threat to us. So, this calculus of, well, how many jobs is--
yes, but it is incredibly shortsighted, I think, to look at it 
that way.
    So my question to you is climate change an existential 
threat to you because I would suggest that the science is in 
and to say we are going to take the science as we take it? The 
science is in.
    Mr. Bernhardt. Would you like me to respond?
    Senator Franken. That's what the long pause was for?
    [Laughter.]
    Mr. Bernhardt. Wasn't sure.
    Here is the reality. We are going to look at the science, 
whatever it is, but policy decisions, policy decisions are 
made. This President ran. He won on a particular policy 
perspective.
    That perspective is not going to change to the extent that 
we have the discretion under the law to follow it. In some 
instances, we might now, but those that we do, we are 
absolutely going to follow the policy perspective of the 
President.
    And here's why. That's what--the way our republic works and 
he is the President.
    Senator Franken. Okay, you also talked about some ethics 
problems during your eight years in Interior that were brought 
up. I will save that for the second round because I see I am 
losing my time. So I will be here for a second round.
    Mr. Bernhardt. Yes, sir.
    The Chairman. Thank you, Senator Franken.
    Let's go to Senator King.
    Senator King. Thank you.
    First I want to address my comments to your daughter. As I 
came in I looked on the TV screen, and you are in every picture 
of your dad. So you have to look very attentive and don't even 
think about touching your phone.
    [Laughter.]
    Mr. Bernhardt, I want to say, you are the first person in 
the history of the human race to ever use the words, ``luxury 
to serve as Director of Congressional Affairs.''
    [Laughter.]
    I will let that one go. Your credibility diminished though.
    I understand from our discussion that you grew up in a 
small town in Colorado near a national monument. Is that 
correct?
    Mr. Bernhardt. Well, I grew up near public lands. There's a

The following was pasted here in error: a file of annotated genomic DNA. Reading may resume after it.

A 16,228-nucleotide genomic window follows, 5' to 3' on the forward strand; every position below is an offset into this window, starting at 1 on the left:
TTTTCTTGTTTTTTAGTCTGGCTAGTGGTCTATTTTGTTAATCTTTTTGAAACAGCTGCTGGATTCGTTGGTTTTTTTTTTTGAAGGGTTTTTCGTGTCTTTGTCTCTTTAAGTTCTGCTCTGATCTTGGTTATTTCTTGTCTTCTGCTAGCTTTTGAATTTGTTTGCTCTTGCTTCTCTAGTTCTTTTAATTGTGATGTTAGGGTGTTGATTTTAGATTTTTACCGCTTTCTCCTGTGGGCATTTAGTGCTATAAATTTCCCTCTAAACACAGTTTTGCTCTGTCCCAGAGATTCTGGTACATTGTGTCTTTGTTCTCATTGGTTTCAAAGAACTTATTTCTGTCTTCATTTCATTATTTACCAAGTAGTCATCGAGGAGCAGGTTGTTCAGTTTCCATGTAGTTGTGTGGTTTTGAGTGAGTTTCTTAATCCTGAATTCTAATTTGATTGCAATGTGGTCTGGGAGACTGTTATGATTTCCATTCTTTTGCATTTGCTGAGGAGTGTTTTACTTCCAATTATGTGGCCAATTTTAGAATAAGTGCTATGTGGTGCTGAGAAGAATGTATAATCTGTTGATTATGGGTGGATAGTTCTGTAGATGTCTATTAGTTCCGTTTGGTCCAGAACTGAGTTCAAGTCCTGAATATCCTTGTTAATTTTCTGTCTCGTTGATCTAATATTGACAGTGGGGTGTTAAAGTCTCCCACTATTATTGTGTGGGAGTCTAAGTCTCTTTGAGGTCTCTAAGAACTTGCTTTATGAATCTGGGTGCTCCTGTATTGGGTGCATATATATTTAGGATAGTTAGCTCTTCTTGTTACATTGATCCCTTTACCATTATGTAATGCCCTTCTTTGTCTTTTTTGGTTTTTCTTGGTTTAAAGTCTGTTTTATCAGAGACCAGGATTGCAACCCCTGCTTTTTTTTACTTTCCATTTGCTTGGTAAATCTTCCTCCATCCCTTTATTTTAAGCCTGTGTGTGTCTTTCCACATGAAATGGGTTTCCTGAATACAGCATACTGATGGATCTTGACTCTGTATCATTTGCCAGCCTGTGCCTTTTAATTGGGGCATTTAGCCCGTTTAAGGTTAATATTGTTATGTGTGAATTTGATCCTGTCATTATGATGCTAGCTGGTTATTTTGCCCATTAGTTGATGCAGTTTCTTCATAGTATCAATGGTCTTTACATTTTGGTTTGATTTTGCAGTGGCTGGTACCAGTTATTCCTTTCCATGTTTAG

national monument about 60 miles away. So----
    Senator King. Does that national monument contribute to the 
economy of the region?
    Mr. Bernhardt. Absolutely.
    Senator King. It is a positive?
    Mr. Bernhardt. It is.
    Senator King. Well, I want to ask you a few questions.
    As you know the President signed an Executive Order which 
led to the review of a series of national monuments. The cutoff 
was 100,000 acres for the list. Then there was one monument 
added under 100,000 acres which happens to be in the State of 
Maine, and it said that the question there was adequate public 
outreach and coordination with relevant stakeholders.
    Would you give me your views on what that means? What would 
you consider adequate public outreach and coordination with 
relevant stakeholders?
    Mr. Bernhardt. Well, I certainly can't speak to the 
specifics of the----
    Senator King. No, no. I am asking in general. What would 
adequate public outreach and coordination with relevant 
stakeholders look like?
    Mr. Bernhardt. Well, my expectation would be that public 
meetings were held, the views of the state representatives, the 
views of congressional representatives, were all part of----
    Senator King. Local businesses.
    Mr. Bernhardt. Making an informed decision.
    Senator King. Local businesses?
    Mr. Bernhardt. Of course, local businesses, the public at 
large in open meetings.
    Senator King. Open meetings involving the Department of the 
Interior?
    Mr. Bernhardt. Absolutely, sir.
    Senator King. So that would look like adequate----
    Mr. Bernhardt. Well, it would certainly look like a darn 
good start.
    Senator King. Thank you.
    As Solicitor one of the legal questions about the 
Antiquities Act is the authority of the President. It is clear 
the President has the authority to create national monuments. 
There is no expressed authority to undo a national monument.
    Do you believe under the Antiquities Act the President has 
the authority to eliminate a national monument that was duly 
promulgated during a prior Administration?
    Mr. Bernhardt. So, I could show you legal opinions going